Microsoft’s research division is working on a new design of Virtual Reality that could make the haptics as realistic as having a motorized handle on your wrist.
When you pick an apple from a tree, you experience various sensations: at first you feel the firmness of the apple, when you tug the apple you feel resistance, once you’ve plucked the apple you feel the weight of the apple on your palm and the smooth, round surface under your fingertips.
“In recent years, steady progress in haptic controllers from Microsoft Research has moved us toward a virtual reality (VR) experience in which those feelings will be on par with the awe-inspiring and realistic visual renderings being produced today by head-mounted displays. With previous devices such as NormalTouch, we can simulate a virtual object’s surface inclination and texture on the tip of an individual’s index finger,” reports Microsoft.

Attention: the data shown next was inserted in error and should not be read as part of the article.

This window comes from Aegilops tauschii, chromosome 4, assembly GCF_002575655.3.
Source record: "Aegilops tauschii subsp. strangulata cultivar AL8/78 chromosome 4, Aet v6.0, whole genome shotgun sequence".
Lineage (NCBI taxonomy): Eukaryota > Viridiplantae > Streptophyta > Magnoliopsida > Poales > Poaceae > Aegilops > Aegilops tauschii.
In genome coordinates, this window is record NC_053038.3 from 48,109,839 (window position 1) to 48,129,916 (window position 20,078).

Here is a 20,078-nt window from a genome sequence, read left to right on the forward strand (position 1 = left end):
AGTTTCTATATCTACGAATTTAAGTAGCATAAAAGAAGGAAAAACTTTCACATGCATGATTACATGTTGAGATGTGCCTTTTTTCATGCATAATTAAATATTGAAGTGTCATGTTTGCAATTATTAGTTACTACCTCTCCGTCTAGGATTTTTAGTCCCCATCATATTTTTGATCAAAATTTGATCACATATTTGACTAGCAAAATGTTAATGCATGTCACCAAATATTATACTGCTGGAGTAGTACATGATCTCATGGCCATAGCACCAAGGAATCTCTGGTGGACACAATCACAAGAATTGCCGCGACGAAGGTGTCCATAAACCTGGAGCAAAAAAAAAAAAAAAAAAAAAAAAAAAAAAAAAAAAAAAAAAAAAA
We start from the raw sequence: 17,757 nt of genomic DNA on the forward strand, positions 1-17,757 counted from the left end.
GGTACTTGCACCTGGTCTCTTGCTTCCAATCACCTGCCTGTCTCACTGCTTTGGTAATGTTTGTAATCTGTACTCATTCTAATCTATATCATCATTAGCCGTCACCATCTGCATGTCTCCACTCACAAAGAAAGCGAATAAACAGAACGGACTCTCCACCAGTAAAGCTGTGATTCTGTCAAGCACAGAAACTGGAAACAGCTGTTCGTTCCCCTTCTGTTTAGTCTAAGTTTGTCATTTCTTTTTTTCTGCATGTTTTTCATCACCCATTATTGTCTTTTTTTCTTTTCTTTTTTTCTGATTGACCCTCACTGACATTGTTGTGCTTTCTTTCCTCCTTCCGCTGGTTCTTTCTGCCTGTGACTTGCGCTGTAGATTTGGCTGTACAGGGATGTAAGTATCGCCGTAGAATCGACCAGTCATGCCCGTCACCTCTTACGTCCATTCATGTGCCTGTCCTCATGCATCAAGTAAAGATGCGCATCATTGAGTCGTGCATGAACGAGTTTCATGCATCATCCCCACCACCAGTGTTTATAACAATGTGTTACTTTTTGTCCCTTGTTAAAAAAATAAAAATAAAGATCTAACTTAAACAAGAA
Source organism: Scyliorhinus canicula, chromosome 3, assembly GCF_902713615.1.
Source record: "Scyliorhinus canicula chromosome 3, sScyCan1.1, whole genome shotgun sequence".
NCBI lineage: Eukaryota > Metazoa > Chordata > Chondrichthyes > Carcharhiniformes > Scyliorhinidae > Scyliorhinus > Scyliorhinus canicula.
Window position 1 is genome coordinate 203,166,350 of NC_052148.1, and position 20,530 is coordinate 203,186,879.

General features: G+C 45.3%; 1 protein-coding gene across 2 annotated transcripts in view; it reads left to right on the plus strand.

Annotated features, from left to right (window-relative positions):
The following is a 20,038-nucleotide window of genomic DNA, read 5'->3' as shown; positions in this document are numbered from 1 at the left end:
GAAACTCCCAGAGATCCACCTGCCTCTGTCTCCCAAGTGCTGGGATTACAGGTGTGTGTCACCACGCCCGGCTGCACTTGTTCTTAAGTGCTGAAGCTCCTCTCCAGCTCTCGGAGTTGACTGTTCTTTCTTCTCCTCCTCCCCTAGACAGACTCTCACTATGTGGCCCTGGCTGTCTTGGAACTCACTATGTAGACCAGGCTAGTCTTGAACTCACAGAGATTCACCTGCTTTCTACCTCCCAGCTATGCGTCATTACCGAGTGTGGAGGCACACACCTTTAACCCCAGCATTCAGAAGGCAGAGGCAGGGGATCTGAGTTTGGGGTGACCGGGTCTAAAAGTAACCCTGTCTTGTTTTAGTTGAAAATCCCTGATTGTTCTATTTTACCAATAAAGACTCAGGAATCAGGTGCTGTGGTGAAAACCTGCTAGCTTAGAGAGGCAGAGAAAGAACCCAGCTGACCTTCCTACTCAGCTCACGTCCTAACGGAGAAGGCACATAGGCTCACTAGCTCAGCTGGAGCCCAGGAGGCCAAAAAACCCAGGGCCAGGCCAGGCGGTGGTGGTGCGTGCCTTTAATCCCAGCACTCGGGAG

At the heart of the company’s new Haptic PIVOT controller is a motorized hinge and handle systems that sit on your wrist.
CLAW is a multifunctional handheld haptic controller for grasping, touching, and triggering in Virtual Reality. CLAW enables a person to feel they’ve grabbed an object between their fingers to explore its compliance and elasticity, and TORC allows a new level of dexterity, parallel to real life. TORC is a virtual reality controller for in-hand high-dexterity finger interaction. Using these prototypes, a person can feel the surface of a virtual apple, squeeze the virtual fruit, and move it around in their hands. However, to facilitate a complete interaction with that apple in its virtual surroundings, we also have to take into account the dynamics of the objects in the space. Now, with Haptic PIVOT, we bring the physics of forces to VR controllers. Worn on the wrist, PIVOT is a portable device with a haptic handle that moves in and out of the hand on demand.